In the end the move to Flathead Lake worked out just fine. The large cabins contained living rooms where campers could relax and get to know each other more intimately during down time. The forested peninsula provided unlimited access to the clear lake waters. Adults and children played all day long on the basketball court and the outdoor ping pong tables. The Mission Mts. provided another dramatic backdrop.

"I doubt there are but few regrets now that the new wrinkles of change have been ironed out," said KaDe. The new camp has only added to Bear Hug’s reputation, according to Robert -- which was already great. "We’re known across the country as a group of fun-loving folks who love to dance," Robert said. "And we take things with a big grain of salt. People know that we are not contra snobs."

This year’s 17th annual Bear Hug Mountain Festival, scheduled for the second weekend in September, will carry on that tradition.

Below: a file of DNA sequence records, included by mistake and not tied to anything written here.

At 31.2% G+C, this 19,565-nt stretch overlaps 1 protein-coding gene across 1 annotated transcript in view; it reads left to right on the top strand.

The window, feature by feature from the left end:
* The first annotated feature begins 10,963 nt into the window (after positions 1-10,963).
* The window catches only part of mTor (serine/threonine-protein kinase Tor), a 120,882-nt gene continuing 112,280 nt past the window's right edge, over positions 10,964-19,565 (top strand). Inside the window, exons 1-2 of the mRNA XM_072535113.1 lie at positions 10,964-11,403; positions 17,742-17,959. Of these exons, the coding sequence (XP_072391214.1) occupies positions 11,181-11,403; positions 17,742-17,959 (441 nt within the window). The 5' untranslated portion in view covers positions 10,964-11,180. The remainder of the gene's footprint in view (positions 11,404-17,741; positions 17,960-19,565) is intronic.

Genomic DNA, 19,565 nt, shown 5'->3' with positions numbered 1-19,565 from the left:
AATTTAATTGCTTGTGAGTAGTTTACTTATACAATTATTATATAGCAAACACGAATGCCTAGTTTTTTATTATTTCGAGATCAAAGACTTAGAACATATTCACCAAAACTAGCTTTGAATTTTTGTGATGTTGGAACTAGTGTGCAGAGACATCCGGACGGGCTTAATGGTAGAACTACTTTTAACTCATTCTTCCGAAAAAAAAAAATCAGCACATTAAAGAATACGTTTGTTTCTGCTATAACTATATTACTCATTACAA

"One cold rainy year at Loon Lake we went through ten pounds of coffee by Saturday afternoon. I had to go to town to get more. I never made so much coffee in my life." -- Susan Morgan, kitchen coordinator at Loon Lake for two years.

"At the first few Bear Hugs there was a masseuse on staff, who happened to be the nurse as well. We also had a time for a talent show of sorts. Perhaps that was just individually motivated during dinners, but it was memorable most of the time....sort of like the waltzes on Sunday morning." -- Helen Pilling

"Because the 10th Bear Hug was special, the organizers held a dance in Missoula on Thursday night before camp. One of the callers was Delores Heagy from Pittsburgh, who called square dances for her whole stint. "Being a contra fanatic, I was very disappointed and was not looking forward to a weekend where half the dancing would be squares. Much to my surprise and delight, the southern squares that Delores taught were the highlight of weekend. She showed us, that if done properly, no one ever walks backward in southern squares and that they are very smooth and flowing. She even showed us how to use and enjoy walking swings. Besides being a great teacher, she was a great entertainer. She was funny and had great energy." -- Jim Senkler, current Bear Hug committee member